The problem today is that you want to minimize the number of assessments made in order to save time and keep your buddies happy. What to do? Well, you will simply perform a study where different items will be rated by different subsets of raters. This is a “not fully crossed” design!
However, you must be aware that with this type of design you are at risk of underestimating the true reliability and therefore must, therefore, perform alternative statistics.
I will not go into statistical detail (today anyway!) but if you are interested have a peek here. The purpose of today’s post was simply to bring to your attention that you need to be very careful when assessing agreement between raters when NOT performing a fully crossed design. The good news is that there is a way to estimate reliability when you are not able to have all raters assess all the same subjects.
Now you can have small groups of friends who can share the task of assessing TVs. This will result in less assessments, less time to complete the study, and – most importantly – less use of your precious Lada!
Your main concern, as you are the one to make the purchase of the TV, is still: can you trust your friends assessment score of TVs you did not see? But now you have a way to determine if you and your friends are on the same page!
Maybe this will avoid you and your friends having to Agree to Disagree as did Will Ferrell in Anchorman…
Listen to an unreleased early song by Katy Perry Agree to Disagree, enjoy the Superbowl (and Katy Perry) on Sunday and…
…I’ll see you in the blogosphere!
Classic Seth Rogan movie. Today we will be talking about good neighbors as a followup to my first post “What cluster Are You From?“. If you want to learn a little about bad neighbors watch the trailer to the movie Neighbors.
So let’s say you are working with a large amount of data that contains many, many variables of interest. In this situation you are most likely working with a multidimensional model. Multivariate analysis will help you make sense of multidimensional space and is simply defined as a situation when your analysis incorporates more than 1 dependent variable (AKA response or outcome variable).
*** Stats jargon warning***
Mulitvariate analysis can include analysis of data covariance structures to better understand or reduce data dimensions (PCA, Factor Analysis, Correspondence Analysis) or the assignment of observations to groups using a unsupervised methodology (Cluster Analysis) or a supervised methodology (K Nearest Neighbor or K-NN). We will be talking about the later today.
*** Stats-reduced safe return here***
Classification is simply the assignment of previously unseen entities (objects such as records) to a class (or category) as accurately as possible. In our case, you are fortunate to have a training set of entities or objects that have already been labelled or classified and so this methodology is termed “supervised”. Cluster analysis is unsupervised learning and we will talk more about this in a later post.
Let’s say for example you have made a list of all of your friends and labeled each one as “Super Cool”, “Cool”, or “Not cool”. How did you decide? You probably have a bunch of attributes or factors that you considered. If you have many, many attributes this process could be daunting. This is where k nearest neighbor or K-NN comes in. It considers the most similar other items in terms of their attributes, looks at their labels, and gives the unassigned object the majority vote!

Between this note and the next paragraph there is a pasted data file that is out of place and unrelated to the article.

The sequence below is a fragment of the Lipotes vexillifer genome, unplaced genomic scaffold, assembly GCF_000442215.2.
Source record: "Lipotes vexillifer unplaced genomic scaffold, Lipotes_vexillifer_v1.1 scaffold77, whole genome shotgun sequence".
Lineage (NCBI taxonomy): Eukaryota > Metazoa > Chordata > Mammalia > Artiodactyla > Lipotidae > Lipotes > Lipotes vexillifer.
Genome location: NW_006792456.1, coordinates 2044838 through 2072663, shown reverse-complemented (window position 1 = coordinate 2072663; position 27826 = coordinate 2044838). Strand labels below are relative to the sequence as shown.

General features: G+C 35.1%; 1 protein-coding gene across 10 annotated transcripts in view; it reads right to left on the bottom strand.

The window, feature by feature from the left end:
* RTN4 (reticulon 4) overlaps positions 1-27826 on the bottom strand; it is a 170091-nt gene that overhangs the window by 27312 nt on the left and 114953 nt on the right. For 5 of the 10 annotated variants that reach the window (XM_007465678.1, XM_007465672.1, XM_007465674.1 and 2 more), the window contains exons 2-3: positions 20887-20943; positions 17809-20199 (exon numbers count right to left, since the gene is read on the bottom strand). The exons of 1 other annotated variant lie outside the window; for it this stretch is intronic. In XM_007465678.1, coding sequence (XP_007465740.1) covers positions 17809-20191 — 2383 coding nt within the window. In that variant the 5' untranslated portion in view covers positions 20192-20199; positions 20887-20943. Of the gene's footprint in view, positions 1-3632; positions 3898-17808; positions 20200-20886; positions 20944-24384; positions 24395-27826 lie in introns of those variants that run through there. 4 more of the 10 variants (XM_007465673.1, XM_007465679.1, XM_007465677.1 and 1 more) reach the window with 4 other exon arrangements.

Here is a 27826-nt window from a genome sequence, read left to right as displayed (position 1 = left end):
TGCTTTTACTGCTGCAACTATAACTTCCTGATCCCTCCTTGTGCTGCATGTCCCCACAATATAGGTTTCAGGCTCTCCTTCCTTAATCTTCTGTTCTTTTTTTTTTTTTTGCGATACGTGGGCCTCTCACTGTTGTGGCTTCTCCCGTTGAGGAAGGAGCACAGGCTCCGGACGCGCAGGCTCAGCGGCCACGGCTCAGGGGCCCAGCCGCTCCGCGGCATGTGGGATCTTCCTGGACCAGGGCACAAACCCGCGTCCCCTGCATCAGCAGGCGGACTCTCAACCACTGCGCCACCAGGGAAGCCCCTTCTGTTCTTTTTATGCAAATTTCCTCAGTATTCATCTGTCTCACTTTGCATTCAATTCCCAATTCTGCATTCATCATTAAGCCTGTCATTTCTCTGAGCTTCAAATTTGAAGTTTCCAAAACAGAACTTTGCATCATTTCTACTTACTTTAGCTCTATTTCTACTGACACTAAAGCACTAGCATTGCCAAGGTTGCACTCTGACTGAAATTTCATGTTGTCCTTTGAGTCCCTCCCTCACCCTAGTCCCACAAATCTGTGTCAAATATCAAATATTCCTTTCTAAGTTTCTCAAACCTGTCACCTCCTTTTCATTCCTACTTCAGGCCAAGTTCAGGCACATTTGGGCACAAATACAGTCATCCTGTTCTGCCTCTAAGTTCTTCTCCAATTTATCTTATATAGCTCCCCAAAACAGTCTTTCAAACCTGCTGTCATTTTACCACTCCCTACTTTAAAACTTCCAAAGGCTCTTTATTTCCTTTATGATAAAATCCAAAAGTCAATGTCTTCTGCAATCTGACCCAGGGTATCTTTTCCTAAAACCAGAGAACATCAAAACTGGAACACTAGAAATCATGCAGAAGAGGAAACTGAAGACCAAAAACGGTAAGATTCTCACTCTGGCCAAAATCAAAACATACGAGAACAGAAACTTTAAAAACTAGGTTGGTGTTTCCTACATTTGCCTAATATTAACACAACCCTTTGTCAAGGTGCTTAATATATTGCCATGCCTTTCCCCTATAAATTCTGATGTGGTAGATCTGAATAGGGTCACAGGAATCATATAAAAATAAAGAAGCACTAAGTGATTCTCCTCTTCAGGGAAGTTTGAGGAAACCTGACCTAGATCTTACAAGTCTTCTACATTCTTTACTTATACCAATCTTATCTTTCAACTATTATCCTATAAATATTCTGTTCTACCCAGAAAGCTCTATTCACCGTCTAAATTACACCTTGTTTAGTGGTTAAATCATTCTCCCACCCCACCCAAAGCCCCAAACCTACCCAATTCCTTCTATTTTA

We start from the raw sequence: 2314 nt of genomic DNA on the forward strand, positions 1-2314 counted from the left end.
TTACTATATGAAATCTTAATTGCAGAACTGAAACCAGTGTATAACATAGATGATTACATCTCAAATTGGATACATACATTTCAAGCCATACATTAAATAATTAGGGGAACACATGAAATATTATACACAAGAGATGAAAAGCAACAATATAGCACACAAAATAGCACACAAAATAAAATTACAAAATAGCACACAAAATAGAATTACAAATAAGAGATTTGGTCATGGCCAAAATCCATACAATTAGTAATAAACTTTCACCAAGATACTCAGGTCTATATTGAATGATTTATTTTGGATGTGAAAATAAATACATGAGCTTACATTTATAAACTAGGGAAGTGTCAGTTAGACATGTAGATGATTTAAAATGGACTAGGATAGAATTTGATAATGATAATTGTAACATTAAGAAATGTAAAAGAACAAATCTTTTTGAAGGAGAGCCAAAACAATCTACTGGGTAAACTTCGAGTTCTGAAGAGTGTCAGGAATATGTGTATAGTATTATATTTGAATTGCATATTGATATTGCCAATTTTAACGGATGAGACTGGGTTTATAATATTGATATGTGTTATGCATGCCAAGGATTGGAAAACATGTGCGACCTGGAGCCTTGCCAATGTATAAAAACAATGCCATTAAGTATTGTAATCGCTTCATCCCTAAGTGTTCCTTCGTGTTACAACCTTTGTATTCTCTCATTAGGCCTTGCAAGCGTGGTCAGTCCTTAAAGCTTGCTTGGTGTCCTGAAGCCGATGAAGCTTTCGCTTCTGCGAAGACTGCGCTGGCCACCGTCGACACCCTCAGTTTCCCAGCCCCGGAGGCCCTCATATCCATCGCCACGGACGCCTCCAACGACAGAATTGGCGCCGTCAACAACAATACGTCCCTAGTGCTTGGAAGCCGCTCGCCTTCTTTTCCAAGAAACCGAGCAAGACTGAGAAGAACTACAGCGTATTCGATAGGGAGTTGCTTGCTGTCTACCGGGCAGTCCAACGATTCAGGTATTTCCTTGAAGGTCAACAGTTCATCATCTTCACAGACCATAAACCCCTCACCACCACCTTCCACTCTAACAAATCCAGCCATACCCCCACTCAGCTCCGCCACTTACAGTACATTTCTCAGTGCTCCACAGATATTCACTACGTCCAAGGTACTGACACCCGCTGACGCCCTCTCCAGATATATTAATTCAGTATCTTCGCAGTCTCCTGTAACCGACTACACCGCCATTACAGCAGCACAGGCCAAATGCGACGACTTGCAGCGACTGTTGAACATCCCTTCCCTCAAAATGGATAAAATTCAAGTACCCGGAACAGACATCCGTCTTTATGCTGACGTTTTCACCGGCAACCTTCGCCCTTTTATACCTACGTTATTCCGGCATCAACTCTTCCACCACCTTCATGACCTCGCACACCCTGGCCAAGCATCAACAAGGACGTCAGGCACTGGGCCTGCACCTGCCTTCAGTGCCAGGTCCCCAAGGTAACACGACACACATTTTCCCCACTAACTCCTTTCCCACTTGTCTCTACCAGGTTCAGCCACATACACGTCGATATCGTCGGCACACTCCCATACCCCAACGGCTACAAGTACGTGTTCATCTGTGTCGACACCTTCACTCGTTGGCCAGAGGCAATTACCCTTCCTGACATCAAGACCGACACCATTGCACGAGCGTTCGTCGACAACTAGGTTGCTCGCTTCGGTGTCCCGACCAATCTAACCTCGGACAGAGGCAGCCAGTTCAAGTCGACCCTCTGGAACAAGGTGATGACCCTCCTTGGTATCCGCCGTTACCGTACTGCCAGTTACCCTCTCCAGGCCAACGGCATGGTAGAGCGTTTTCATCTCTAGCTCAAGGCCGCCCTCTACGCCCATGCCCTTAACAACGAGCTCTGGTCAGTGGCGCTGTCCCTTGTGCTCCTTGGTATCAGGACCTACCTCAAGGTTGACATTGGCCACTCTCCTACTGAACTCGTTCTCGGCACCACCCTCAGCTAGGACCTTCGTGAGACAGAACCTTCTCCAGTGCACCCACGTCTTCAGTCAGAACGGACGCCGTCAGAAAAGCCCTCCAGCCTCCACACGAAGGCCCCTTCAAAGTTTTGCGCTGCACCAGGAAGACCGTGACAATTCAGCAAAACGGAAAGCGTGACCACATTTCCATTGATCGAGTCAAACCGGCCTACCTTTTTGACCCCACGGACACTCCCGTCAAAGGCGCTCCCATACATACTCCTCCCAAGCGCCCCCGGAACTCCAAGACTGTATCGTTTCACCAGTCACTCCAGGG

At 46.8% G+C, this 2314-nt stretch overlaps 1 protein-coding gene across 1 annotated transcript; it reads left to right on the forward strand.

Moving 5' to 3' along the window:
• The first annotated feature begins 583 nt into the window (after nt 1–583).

This is how it basically works:
1- Defines similarity (or closeness) and then, for a given object, measures how similar are all the labelled objects from your training set. These become the neighbors who each get a vote.
2- Decides on how many neighbors get a vote. This is the k in k-NN.
3- Tallies the votes and voila – a new label!
All of this is fun but will be made much easier using the k-NN algorithm and your trusty computer!
So, now you have an idea about supervised learning technique that will allow you to work with a multidimensional data set. Cool.
Listen to Frank Sinatra‘s The Girl Next Door to decompress and I’ll see you in the blogosphere…
This week and I had the pleasure of presenting to the Division of Rheumatology Research Rounds – University of Toronto. They were a fantastic audience who asked questions and appeared to be very engaged. Shout out to the Rheumatology gang!
So, I was asked to talk about a statistical methodology called Cluster Analysis. I thought I would start a short series on the topic for you guys. Don’t worry I will keep the stats to a minimum as I always do!
Complex information can always be best recognized as patterns. The first picture below on the left certainly helps you realize that it is not a simple task to know someone at a glance.
Now, I guess it doesn’t help that many of you have never met me either! However, you can appreciate that things get a little easier when the same portrait is presented in the usual manner – upright!
This is an interesting example where the information is identical, however, our ability to intuitively recognize a pattern (me!) appears to be restricted to situations that we are familiar with.
This intuition often fails miserably when abstract magnitudes (numbers!) are involved. I am certain most of us can relate to that.
The good news is that with the advent of crazy powerful personal computers we can benefit from complex and resource intensive mathematical procedures to help us make sense of large scary looking data sets.